September 14, 2004

MIM commends FCC for $550,000 indecency fine imposed CBS for 2004 Super Bowl Half-Time Show performance


NEW YORK (14 September 2004) – Robert W. Peters, President of Morality in Media, had the following comment on the announcement that the Federal Communications Commission has imposed a fine of $550,000 on CBS Television for the “Super Bowl 2004” breast-baring incident:

““To our knowledge, this is the first time in the history of broadcasting that the FCC has fined a broadcast TV network for airing indecent programming. It is a significant step forward for the FCC and one that we hope will be repeated as needed until broadcast TV networks get the message that they are not above the law.

“Decades ago, the broadcast TV networks had a strong industry-wide code and self-imposed internal standards that generally reflected community standards. No longer. Today, TV networks are primarily interested in reaching morally challenged teens and young adults, and one way to do that is with programming that is sexual or vulgar.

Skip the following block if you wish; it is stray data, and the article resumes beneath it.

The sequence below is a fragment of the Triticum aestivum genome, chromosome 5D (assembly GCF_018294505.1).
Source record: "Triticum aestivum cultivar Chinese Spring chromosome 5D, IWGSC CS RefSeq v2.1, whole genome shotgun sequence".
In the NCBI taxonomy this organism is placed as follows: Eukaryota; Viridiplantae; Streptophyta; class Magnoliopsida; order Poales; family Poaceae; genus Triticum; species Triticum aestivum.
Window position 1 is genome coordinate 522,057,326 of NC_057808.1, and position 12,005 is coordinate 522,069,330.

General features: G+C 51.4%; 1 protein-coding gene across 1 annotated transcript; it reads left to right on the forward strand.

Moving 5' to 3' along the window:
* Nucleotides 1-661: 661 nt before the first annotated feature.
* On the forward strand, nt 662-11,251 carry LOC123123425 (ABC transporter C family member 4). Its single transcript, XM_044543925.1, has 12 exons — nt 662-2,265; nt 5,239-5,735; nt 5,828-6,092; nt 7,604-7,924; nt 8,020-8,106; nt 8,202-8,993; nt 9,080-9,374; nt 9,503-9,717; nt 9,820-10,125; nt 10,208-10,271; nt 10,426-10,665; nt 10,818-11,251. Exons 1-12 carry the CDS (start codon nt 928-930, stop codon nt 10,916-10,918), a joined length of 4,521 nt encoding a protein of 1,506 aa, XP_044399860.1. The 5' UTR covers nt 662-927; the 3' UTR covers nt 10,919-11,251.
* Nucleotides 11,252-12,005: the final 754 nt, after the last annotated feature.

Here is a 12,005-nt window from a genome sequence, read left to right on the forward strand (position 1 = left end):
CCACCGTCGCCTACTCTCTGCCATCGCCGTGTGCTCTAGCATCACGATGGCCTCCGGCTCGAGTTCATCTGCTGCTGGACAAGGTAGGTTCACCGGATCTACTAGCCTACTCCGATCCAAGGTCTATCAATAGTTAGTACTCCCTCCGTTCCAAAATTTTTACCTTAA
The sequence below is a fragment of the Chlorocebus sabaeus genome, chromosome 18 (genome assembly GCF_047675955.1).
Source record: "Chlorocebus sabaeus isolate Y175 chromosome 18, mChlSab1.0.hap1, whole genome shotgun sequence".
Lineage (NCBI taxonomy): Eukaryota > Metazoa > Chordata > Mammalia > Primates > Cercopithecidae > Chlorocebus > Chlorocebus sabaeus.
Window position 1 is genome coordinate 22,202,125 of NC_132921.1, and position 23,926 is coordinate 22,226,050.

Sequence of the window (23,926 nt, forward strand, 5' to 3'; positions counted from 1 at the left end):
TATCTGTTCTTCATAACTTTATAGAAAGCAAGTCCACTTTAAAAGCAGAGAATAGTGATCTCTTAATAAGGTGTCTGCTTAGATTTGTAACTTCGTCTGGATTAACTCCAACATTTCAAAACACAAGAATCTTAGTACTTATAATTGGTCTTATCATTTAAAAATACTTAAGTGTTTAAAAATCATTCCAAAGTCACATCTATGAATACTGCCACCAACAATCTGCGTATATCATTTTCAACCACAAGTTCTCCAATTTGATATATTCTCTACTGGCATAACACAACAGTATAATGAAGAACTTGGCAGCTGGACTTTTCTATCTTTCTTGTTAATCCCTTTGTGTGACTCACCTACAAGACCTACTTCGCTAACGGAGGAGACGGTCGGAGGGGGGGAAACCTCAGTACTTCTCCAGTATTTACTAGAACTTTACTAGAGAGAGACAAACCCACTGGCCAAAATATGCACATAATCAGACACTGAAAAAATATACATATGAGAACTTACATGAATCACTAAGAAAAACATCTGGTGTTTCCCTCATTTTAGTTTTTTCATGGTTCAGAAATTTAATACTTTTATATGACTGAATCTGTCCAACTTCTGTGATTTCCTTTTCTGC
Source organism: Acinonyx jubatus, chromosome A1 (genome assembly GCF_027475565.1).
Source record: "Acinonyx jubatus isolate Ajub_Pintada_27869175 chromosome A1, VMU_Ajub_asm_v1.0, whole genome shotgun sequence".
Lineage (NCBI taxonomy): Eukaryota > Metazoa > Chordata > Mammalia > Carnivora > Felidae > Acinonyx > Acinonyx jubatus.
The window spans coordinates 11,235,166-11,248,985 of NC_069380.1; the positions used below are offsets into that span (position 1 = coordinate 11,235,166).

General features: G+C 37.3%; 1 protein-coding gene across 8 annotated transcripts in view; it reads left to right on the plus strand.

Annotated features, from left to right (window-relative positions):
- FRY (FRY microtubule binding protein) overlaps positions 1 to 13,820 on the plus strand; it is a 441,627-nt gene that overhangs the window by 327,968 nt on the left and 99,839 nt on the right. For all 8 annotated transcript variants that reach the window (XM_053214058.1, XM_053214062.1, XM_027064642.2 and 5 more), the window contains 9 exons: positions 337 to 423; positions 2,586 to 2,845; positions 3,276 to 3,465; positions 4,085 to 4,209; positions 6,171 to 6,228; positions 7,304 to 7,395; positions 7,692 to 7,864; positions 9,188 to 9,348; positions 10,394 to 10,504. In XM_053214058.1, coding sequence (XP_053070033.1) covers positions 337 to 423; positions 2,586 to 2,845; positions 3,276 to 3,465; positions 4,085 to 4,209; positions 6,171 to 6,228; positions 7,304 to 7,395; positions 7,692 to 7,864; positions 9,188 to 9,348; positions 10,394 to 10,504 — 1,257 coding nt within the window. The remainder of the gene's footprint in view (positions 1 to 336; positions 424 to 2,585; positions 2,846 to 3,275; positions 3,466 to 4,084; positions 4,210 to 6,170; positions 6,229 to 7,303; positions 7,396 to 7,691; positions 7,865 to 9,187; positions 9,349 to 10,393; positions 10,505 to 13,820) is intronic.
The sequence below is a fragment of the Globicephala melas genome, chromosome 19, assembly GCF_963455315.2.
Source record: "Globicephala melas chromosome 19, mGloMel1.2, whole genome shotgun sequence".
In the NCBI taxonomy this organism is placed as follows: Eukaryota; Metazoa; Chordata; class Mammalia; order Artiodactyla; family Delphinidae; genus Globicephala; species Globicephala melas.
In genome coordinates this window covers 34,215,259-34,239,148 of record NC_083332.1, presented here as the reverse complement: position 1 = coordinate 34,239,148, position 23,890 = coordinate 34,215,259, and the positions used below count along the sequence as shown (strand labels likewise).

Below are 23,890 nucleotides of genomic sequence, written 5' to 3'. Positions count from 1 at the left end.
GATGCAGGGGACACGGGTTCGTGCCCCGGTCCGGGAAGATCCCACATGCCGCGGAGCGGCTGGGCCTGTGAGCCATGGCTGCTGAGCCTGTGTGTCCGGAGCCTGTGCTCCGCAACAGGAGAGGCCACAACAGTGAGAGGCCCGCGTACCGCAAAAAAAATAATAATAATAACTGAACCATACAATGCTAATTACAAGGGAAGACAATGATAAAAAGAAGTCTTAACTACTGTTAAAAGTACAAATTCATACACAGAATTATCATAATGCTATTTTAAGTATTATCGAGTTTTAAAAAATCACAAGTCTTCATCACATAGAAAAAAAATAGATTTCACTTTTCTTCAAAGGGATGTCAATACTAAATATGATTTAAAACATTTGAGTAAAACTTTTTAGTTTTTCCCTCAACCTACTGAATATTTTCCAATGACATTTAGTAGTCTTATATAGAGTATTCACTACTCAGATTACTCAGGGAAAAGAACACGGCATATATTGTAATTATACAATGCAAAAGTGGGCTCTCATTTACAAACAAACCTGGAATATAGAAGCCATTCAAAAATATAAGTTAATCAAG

“Opinion polls have repeatedly found that large majorities of adult Americans are offended by the glut of sex and vulgarity on TV. Parents in particular are also concerned about the effects that TV sex and vulgarity are having on children.

““Countless articles critical of TV sex and vulgarity have appeared in secular and religious publications. There have also been many studies conducted by organizations such as the Center for Media and Public AffairsKaiser Family Foundation and Media Research Center that show how sexual and vulgar broadcast TV has become.

“With so much concern expressed by so many over so long a period of time, it is inconceivable that TV networks never once violated the broadcast indecency law until today. The reality is, of course, that until today the FCC was not doing its job.

“Broadcasters say they have to air ‘edgier’ programming to compete with the handful of cable TV premium and basic channels that routinely flaunt decency standards. Some viewers undoubtedly have migrated to cable to feed on the ready supply of garbage there. But the primary reason the networks have lost tens of millions of viewers is because all too much network programming is bankrupt creatively and morally.”

Author: MIM   09/14/2004

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